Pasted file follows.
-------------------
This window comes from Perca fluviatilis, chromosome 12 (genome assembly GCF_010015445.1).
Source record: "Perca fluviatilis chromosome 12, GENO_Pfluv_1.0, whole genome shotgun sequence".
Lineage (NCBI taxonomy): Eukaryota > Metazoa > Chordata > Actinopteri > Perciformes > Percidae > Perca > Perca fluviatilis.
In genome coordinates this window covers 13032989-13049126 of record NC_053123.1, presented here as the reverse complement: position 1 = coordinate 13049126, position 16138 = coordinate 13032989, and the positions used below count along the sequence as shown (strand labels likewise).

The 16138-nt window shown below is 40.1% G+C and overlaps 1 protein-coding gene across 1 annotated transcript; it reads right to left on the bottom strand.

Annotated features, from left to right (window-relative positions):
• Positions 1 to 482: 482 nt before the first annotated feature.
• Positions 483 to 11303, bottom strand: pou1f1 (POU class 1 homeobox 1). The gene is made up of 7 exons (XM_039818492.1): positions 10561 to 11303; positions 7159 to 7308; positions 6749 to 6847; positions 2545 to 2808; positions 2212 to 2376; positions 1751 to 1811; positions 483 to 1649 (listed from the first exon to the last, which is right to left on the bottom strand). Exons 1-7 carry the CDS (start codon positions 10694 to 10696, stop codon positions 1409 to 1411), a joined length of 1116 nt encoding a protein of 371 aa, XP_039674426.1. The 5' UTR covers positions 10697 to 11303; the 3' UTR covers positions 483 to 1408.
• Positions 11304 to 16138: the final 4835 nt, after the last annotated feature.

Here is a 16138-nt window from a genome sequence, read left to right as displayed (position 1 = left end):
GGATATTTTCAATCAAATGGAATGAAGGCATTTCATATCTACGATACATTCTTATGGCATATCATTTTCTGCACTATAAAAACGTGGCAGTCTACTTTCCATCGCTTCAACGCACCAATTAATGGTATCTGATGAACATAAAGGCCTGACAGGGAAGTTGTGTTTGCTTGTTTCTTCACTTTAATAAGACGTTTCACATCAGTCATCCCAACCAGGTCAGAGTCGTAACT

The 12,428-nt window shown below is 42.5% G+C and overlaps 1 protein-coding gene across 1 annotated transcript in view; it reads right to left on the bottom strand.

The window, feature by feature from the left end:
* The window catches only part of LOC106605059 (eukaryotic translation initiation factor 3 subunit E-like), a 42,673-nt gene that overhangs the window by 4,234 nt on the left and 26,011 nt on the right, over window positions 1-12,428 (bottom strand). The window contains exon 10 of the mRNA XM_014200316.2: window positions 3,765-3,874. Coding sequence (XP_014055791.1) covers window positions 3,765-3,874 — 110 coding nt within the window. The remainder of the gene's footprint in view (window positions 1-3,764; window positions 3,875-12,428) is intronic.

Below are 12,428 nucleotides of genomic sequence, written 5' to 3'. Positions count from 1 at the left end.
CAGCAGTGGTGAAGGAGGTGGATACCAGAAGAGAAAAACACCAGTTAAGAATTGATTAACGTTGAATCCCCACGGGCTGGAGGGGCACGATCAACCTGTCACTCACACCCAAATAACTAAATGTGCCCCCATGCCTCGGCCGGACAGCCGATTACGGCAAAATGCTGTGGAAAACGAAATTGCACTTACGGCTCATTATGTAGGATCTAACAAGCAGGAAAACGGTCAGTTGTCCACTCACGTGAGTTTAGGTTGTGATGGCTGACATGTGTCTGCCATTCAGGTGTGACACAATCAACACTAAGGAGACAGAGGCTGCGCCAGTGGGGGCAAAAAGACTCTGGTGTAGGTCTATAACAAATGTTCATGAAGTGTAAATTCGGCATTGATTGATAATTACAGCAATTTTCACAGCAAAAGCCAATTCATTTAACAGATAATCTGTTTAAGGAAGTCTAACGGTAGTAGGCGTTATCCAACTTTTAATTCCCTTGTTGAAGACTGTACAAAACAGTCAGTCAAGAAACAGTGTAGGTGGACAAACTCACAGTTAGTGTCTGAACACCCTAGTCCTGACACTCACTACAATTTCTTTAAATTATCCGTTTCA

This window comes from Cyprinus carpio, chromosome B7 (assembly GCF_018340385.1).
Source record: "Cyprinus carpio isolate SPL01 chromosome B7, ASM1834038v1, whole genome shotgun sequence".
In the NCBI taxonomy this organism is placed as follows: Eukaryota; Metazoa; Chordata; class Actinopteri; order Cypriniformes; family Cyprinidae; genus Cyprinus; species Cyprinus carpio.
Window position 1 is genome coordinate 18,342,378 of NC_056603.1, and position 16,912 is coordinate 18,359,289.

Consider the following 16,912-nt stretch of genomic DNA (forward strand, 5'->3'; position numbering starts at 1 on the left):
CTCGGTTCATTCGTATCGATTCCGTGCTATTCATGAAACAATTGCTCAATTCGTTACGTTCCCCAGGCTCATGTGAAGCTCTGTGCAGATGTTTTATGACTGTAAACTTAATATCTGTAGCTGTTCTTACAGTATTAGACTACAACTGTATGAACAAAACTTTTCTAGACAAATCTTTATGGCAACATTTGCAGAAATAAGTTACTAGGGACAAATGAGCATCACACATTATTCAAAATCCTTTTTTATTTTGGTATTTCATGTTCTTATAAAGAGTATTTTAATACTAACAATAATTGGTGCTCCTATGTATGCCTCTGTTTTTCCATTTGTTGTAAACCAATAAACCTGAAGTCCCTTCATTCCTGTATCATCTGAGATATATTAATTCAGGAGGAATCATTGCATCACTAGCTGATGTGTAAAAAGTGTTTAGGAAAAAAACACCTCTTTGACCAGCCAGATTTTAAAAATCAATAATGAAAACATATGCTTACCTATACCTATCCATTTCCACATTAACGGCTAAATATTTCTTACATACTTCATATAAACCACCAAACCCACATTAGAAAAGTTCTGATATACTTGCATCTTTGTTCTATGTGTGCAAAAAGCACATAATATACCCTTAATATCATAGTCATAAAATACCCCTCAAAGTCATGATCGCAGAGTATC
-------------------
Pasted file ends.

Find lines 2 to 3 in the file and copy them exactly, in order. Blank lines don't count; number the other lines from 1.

Source record: "Perca fluviatilis chromosome 12, GENO_Pfluv_1.0, whole genome shotgun sequence".
Lineage (NCBI taxonomy): Eukaryota > Metazoa > Chordata > Actinopteri > Perciformes > Percidae > Perca > Perca fluviatilis.